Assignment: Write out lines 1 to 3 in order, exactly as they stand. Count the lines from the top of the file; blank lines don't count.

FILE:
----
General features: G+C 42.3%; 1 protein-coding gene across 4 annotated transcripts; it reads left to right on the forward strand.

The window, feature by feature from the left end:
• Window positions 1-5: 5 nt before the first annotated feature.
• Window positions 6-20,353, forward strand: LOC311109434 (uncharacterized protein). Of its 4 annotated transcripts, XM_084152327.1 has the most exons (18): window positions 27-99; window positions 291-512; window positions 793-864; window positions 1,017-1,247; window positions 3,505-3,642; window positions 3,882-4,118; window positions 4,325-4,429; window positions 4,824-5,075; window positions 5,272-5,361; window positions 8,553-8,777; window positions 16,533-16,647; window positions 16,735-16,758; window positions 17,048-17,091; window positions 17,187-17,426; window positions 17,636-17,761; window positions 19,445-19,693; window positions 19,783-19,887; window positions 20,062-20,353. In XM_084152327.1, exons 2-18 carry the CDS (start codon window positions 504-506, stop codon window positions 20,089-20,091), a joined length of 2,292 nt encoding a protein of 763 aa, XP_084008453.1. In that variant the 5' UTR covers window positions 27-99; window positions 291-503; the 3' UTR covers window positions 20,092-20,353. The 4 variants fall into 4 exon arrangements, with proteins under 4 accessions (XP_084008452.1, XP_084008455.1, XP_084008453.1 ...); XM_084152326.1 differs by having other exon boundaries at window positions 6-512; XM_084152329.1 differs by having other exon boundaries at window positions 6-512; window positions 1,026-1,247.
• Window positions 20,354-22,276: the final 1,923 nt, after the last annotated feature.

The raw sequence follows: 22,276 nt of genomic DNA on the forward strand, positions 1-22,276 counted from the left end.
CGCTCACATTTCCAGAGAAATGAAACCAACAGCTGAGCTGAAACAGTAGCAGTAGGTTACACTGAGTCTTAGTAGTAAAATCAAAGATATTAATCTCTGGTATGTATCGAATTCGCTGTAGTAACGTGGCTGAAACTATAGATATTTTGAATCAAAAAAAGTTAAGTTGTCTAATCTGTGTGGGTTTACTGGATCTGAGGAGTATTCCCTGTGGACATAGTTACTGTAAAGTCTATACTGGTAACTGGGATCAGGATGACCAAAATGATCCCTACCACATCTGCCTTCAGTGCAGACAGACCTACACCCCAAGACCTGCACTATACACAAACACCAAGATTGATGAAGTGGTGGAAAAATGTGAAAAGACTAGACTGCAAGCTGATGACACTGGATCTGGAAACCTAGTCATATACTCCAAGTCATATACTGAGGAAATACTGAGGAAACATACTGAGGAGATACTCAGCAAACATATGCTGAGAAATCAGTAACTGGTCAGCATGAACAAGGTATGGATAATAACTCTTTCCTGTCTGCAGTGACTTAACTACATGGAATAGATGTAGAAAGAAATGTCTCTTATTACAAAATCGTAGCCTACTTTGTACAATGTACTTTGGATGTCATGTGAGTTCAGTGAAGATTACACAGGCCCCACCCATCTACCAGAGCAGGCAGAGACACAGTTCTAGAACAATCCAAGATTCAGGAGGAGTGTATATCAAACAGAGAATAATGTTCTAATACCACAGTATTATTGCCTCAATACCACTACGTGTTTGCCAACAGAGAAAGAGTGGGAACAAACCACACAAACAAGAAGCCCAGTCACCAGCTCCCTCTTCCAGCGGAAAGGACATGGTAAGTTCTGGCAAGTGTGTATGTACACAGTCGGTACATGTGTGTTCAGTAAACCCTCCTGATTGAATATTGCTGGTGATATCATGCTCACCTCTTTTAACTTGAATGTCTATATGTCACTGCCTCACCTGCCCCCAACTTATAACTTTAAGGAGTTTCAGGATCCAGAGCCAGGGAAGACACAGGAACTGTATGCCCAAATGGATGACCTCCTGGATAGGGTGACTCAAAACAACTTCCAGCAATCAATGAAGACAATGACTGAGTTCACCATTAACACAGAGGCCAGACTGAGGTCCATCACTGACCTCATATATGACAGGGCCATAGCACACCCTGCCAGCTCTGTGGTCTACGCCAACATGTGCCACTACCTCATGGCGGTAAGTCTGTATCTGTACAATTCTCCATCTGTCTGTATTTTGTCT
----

General features: G+C 42.3%; 1 protein-coding gene across 4 annotated transcripts; it reads left to right on the forward strand.

The window, feature by feature from the left end:
• Window positions 1-5: 5 nt before the first annotated feature.